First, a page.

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Politicians condemn plan to prevent prosecution of NI veterans

Reports suggest the UK government is set to introduce a statute of limitations on prosecutions for conflict crimes that occurred pre-1998.

Image: Shutterstock/Zolnierek

Updated May 6th 2021, 1:30 PM

POLITICIANS ON BOTH sides of the border have condemned a reported move to prevent future prosecutions over Troubles crimes.

The UK government is set to introduce a statute of limitations to stop people being charged over incidents that occurred before the 1998 Good Friday peace agreement, according to reports in the Times and Daily Telegraph.

Many victims of the Troubles are vehemently opposed to any statute of limitations, which they characterise as an amnesty that will thwart their chances of justice.

The bar on prosecutions would apply across the board, including former security force members and paramilitaries, but an exemption would still enable war crimes, such as torture, to be prosecuted, according to the papers.

The reported move, some detail of which could be announced in next week’s Queen’s Speech, would signal the scrapping of a key mechanism agreed by the UK and Irish Governments and main Northern Ireland parties in the 2014 Stormont House Agreement.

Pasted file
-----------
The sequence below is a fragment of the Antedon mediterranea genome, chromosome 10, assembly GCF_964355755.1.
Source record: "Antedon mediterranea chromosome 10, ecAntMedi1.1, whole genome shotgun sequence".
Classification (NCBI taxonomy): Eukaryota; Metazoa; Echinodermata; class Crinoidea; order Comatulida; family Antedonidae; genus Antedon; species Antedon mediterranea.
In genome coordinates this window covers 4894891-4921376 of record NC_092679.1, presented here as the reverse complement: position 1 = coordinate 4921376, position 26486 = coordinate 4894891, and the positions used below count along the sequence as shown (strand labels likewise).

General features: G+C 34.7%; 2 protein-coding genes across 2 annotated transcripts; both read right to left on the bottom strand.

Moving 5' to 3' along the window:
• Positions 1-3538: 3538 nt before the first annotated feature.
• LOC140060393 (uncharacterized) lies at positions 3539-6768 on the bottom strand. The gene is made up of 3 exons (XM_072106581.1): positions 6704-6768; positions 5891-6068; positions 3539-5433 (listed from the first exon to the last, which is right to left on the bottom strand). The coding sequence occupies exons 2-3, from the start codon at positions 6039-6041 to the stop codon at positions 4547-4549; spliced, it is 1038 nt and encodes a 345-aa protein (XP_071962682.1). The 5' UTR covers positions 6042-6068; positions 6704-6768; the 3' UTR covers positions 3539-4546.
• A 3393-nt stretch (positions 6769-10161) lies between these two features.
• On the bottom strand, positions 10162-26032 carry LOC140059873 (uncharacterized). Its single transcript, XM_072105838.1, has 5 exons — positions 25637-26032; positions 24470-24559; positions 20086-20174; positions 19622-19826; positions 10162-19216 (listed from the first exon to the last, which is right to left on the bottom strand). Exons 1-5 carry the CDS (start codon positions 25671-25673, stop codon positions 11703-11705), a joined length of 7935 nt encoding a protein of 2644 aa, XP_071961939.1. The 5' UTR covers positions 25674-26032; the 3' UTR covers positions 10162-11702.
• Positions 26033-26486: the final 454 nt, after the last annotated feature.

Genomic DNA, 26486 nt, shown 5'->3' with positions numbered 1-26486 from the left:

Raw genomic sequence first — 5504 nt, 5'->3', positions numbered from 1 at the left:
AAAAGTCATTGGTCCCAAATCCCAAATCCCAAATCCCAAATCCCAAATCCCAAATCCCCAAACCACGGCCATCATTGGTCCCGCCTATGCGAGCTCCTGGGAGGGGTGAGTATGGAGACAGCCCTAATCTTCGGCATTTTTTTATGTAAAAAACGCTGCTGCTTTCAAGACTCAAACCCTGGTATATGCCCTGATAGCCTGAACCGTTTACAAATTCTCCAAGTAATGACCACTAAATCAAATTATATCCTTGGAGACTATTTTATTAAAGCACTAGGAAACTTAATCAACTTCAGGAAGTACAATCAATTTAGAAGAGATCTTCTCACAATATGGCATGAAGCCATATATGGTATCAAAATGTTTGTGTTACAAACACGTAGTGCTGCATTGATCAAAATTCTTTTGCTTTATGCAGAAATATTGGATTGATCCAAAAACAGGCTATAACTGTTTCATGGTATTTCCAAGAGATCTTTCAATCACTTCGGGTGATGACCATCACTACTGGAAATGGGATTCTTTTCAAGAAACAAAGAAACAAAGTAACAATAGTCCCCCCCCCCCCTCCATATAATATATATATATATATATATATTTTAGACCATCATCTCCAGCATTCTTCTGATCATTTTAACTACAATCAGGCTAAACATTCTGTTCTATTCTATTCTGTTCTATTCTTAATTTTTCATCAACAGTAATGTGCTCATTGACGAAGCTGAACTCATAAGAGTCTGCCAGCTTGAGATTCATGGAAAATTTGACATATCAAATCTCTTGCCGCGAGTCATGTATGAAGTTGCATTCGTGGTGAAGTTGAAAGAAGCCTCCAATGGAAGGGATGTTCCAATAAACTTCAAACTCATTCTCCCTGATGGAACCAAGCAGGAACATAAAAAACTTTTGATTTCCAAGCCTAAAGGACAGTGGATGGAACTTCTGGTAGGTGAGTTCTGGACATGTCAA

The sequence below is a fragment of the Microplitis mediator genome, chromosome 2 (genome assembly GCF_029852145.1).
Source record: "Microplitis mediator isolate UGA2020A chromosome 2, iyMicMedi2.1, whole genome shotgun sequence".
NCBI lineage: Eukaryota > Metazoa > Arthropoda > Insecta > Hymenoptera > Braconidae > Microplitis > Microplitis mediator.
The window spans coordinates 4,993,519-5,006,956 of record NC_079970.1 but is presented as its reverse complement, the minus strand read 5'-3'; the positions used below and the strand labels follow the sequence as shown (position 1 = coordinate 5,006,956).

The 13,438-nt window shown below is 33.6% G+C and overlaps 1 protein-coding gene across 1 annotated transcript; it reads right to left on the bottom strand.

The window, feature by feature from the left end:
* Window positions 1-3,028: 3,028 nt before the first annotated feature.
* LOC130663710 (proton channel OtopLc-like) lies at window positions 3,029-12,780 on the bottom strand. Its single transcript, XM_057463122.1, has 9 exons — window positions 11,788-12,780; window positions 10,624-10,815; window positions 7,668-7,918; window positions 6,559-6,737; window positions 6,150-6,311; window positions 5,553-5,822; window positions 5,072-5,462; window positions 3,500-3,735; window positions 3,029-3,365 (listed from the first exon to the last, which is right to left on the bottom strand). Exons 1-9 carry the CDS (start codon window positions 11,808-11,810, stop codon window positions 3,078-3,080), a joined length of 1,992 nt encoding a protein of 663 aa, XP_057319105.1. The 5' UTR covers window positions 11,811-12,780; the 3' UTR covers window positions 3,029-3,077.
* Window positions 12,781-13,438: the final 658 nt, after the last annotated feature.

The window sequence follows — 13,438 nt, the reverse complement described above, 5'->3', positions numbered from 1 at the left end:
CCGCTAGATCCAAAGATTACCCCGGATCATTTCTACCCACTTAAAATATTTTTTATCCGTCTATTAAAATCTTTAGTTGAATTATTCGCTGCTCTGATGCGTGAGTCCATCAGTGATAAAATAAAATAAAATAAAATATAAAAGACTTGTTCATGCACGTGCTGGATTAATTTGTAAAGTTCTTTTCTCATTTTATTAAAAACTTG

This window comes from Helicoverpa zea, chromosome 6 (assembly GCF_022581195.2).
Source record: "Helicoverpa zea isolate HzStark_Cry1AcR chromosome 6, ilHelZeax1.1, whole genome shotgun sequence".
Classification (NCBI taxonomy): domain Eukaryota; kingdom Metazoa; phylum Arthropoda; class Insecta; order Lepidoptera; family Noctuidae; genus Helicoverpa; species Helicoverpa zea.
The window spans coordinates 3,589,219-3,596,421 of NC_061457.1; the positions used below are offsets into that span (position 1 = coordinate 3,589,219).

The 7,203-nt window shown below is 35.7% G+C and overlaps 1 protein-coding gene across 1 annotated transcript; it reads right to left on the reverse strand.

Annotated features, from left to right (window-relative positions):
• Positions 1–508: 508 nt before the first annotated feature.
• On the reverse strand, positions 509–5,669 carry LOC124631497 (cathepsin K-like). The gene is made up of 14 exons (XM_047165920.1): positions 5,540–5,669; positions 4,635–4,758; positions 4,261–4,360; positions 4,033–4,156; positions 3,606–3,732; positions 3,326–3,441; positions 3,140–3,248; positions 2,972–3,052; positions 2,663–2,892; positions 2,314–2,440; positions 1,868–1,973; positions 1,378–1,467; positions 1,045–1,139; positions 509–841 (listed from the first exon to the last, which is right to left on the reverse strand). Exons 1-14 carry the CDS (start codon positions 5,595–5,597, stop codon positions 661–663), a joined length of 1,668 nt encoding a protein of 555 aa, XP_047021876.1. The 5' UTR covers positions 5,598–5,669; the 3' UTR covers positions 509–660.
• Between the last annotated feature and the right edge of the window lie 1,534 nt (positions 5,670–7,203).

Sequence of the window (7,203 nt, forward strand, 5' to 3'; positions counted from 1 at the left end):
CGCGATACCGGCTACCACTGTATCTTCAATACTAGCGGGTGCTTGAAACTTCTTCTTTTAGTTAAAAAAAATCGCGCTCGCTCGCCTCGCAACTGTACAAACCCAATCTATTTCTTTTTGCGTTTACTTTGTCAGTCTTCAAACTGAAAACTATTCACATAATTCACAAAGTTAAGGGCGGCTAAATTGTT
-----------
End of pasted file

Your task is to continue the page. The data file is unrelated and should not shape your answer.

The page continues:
The Stormont House proposals included a new independent investigation unit to re-examine all unsolved killings.

Responding to the development, Northern Ireland deputy First Minister Michelle O’Neill tweeted: “Reports that British government are to legislate for an amnesty for their state forces is another slap in the face to victims.

Another cynical move that will put British forces beyond the law. This is legal protection for those involved in state murder. This is not acceptable.

Foreign Affairs Minister Simon Coveney, who met Northern Ireland Secretary Brandon Lewis in Dublin yesterday, also expressed concern.

It is understood that, while legacy was discussed at the meeting, the potential of a statute of limitations being introduced in the Queen’s Speech was not raised.

Ministers in Dublin are said to be dismayed by the reports.

A spokesman for Coveney said: “The Irish Government discussed with our UK colleagues the commitments of the Stormont House Agreement and strongly advised against any unilateral action on such sensitive issues.

“We reiterated that only through a collective approach can we deal with these issues comprehensively and fairly in a way that responds to the needs of victims, survivors and society as a whole. Victims and their families are the only priority.”

The minister added on Twitter that he has “met many victims of the Troubles & their families” and witnessed the “ongoing heartbreak & pain whenever legacy is in news”. 

Speaking in the Dáil this afternoon, Tánaiste Leo Varadkar said the government was “deeply alarmed” by today’s reports. 

Varadkar said the Government would not support any such decision because victims and families have a right to justice.

He said: “The Government and myself personally were deeply alarmed by reports that we read about the possibility that the British Government may consider providing an amnesty, or putting in place a statute of limitations, in relation to offences that occurred during the Troubles in Northern Ireland.